14. Seen this?

    Comment by rightwingprof — January 7, 2006 @ 1:57 pm - January 7, 2006

  15. If the state constitution says a citizen petition cannot override decision from the state Supreme Court then opponents of gay marriage can either try the legislature again or quit wasting time/money and admit the world did not end and probably won’t and move on to more important issues.

    As far as I understand this one avenue for amendment of the Commonwealth’s constitution. It will be interesting to see how this plays out because if advocates of the referendum lose in their state a clever lawyer might be able to make a case that this violates the US Constitution. We’ll see…

    Comment by Average Gay Joe — January 7, 2006 @ 7:08 pm - January 7, 2006

  16. NDT, you know Texas much better than I ever could, but I think that amendmend would have passed easily no matter what. If an amendment can pass in Michigan, and a less restrictive amendment in Oregon, then Texas is a breeze.

    There were a few points we had going for us that were very different than the example you cited, Carl.

    — The fact that this was a midterm constitutional amendment election. Because of the way the Texas Constitution is written, many mundane items require it to be amended to be passed into law. Since the Legislature meets only once every two years, we have these elections in November of the off year to pass them; usually, they’re single-digit turnout.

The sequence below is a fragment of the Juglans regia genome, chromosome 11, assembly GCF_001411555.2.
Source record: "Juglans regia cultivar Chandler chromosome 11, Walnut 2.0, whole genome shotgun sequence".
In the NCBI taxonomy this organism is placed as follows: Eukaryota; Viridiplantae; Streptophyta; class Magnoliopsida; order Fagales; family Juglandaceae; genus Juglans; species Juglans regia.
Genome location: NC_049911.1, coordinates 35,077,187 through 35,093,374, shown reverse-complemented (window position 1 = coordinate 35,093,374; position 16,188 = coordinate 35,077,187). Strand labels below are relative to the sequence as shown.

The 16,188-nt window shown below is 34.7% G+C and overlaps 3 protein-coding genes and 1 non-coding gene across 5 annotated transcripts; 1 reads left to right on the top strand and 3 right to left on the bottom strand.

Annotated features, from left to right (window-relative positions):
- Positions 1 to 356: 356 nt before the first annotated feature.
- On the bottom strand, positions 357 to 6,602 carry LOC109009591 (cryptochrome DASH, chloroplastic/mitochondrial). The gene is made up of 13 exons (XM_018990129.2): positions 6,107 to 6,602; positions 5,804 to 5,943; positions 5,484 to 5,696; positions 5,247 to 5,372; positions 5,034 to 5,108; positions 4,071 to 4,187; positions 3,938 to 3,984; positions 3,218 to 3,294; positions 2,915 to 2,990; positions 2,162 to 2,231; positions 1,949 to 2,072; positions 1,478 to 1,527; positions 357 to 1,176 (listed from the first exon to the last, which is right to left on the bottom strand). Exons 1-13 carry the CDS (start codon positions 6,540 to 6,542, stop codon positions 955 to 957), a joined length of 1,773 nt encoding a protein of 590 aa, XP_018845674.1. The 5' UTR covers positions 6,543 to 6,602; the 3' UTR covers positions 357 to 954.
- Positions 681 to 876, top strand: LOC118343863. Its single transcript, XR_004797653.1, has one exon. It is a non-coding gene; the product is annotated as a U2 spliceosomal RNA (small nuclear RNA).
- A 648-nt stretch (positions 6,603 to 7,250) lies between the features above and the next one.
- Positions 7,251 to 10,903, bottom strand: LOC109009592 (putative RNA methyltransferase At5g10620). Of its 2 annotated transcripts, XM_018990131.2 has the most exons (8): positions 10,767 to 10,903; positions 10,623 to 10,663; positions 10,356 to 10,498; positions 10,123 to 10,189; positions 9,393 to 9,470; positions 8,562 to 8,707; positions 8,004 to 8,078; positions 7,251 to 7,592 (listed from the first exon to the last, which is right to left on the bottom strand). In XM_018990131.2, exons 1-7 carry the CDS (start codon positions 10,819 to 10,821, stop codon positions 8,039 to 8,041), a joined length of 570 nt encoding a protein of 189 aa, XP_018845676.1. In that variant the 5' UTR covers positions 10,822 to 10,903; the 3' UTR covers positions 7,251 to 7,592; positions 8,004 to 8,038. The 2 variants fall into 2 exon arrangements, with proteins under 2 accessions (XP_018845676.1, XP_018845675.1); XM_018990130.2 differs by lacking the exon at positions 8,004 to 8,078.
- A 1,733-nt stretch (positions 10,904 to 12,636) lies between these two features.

— Because this amendment was like something wet and vaguely disgusting to both political parties; only the extreme party moonbats wanted to make an issue of it. As a result, neither party wanted to be seen kowtowing to that, and both parties kept relatively quiet.

    — The extreme overconfidence of the wingnuts. They were so certain they had this won, they hardly bothered campaigning for it for several months.

    As a result, the political strategy for combating it was “low and slow”; make sure the gay community was ready to vote against it, have frank conversations with our straight friends, and, most importantly, keep from stirring up the wingnuts.

    Unfortunately, the insane moonbats thought they’d use it as a smear tactic, got their puppet Maxey to spread misinformation, and blammo, the wingnuts were roused and running. Before that, there hadn’t really been an organized get-out-the-wingnuts campaign; after that, UGH.

    Comment by North Dallas Thirty — January 8, 2006 @ 2:57 pm - January 8, 2006

  17. I think it’s not a good idea to put an unpopular minority up to a vote. If you tried to overturn Brown v Board of Ed by putting it up to a referendum, it would have passed. Now integration is a non-issue.

    Well, first off, there’s a difference between something not being a good idea and it being illegal.

    Second off, “unpopular minority” is a very imprecise term. Polygamists, pedophiles, and practitioners of incest are unpopular minorities as well, but I somehow don’t see the same arguments being trotted out against referendums to deny their rights.